Creepypasta was a big inspiration for me with this story too. I love how creepypasta represents this sort of postmodern folklore; the stories are often quite simple, but they tap into these very primal terrors. The kind of tale you would hear around a campfire, or a garbled but lingering impression of a scary late-night movie you saw when you were much too young to understand it. I wanted the monster at the heart of this story to fit into that tradition.

Actually, when I was writing this story, I was planning my own wedding. I was kind of hoping to get married in Eureka Springs, Arkansas, maybe even at a haunted hotel — alas, said plan was vetoed, so I wrote it into this story instead. My wedding did actually take place on Halloween, but there were no foul-mouthed grandmothers, cult-following groundskeepers, or disemboweled woodland creatures at the real-life wedding, I’m pleased to report.

What challenges if any did it pose having to incorporate a particular phrase into the flow of your story and making it seem perfectly natural?  

I came up with the line and the naughty grandma very early on in the planning of this story, so it was really just a question of where to deploy it to maximum effect.

Although, in my initial notes for the story, the line was, “What the tap-dancing Christ on a cracker is that?” At some point in the drafting, I apparently decided to make it even ruder.

What kind of research did you have to do for your story?

I read a lot of creepypasta. Does that count as research?

Also, a few visits to Eureka Springs, which is one of my favorite places and a genuine oasis of both joy and creepiness in the Ozarks. I highly recommend it.

What else are you working on right now?  Anything you have coming out that you’d like to talk about?

My story “The Voice in the Cornfield, the Word Made Flesh” should be out any day now from The Magazine of Fantasy and Science Fiction. This is my first appearance in that magazine and I’m very excited about it!

AUTHOR INTERVIEW: Christopher Golden, Author of “The Bad Hour”

What were your thoughts when you first encountered the concept behind this anthology?

My first thought was, “That’s #@&%ing funny!” But as funny as the underlying idea was, I also thought it could prompt some really interesting, very dark tales.

With the theme in question, you could have taken your story in any number of different directions. How did you come up with your particular idea?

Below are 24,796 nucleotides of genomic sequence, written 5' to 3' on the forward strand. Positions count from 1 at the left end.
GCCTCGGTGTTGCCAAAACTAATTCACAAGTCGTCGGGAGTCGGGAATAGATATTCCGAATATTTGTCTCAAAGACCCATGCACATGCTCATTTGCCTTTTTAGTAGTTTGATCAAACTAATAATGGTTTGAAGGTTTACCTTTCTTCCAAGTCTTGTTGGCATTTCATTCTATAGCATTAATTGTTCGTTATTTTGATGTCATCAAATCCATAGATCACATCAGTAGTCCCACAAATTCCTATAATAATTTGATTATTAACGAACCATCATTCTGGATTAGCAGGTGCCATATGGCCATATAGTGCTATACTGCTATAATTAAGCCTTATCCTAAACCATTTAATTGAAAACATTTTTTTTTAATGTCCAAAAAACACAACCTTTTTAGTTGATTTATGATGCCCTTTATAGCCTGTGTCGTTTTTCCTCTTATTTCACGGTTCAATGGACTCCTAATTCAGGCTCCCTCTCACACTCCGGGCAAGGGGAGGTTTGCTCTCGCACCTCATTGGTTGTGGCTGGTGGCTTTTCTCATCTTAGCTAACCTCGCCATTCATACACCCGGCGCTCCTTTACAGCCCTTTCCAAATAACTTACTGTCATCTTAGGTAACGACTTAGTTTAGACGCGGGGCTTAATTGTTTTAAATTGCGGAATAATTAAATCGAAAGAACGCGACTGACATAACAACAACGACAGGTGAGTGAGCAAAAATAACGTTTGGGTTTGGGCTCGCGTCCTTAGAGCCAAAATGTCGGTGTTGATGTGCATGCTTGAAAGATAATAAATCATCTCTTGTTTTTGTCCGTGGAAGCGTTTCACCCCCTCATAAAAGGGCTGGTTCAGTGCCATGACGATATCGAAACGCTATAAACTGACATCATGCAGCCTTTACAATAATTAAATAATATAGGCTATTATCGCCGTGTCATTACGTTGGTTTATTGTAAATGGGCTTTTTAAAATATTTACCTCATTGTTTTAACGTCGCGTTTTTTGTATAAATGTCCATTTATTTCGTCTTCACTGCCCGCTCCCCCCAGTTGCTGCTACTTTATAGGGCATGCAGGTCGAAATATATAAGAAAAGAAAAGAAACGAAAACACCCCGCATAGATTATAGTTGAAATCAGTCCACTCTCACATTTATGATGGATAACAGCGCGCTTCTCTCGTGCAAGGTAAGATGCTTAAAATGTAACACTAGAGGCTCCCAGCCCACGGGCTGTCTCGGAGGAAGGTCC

My favorite thing about the concept is the moment that prompts the response. Most writers have a bunch of story prompts in their notes, things they’re dying to get a chance to write, and I’m no exception. When I got the invite for this, I looked through my notes and stumbled on a reference to a bit of folklore I had completely forgotten about running across, but man, in my mind it was the perfect thing to prompt “What the #@&% is that?” It would work if I could build the right characters and circumstances around that bit of folklore. The best thing about an anthology like this is how the pieces come together. The reference in my notes had no context. It was just this bit of folklore. Without this anthology, I’d never have written this story, never come up with this character or this scenario.

What challenges if any did it pose having to incorporate a particular phrase into the flow of your story and making it seem perfectly natural?

None at all, for me. When you’re spinning the story to be built around getting to that line, that’s half the fun!

What kind of research did you have to do for your story?

A little bit of folkloric research that I won’t give away because it’s in the story, and some conversation with a friend who is an Iraq war vet, because you never want to approach the topic without respect.

What else are you working on right now? Anything coming out that you’d like to talk about?

I’ve edited an anthology for Titan called Dark Cities. My next novel is called Ararat, and it will be published in April 2017, and I can’t wait until I’m able to talk about it. Meanwhile, I’m still writing the Baltimore and Joe Golem: Occult Detective series for Dark Horse with Mike Mignola.

AUTHOR INTERVIEW: Alan Dean Foster, Author of “Castleweep”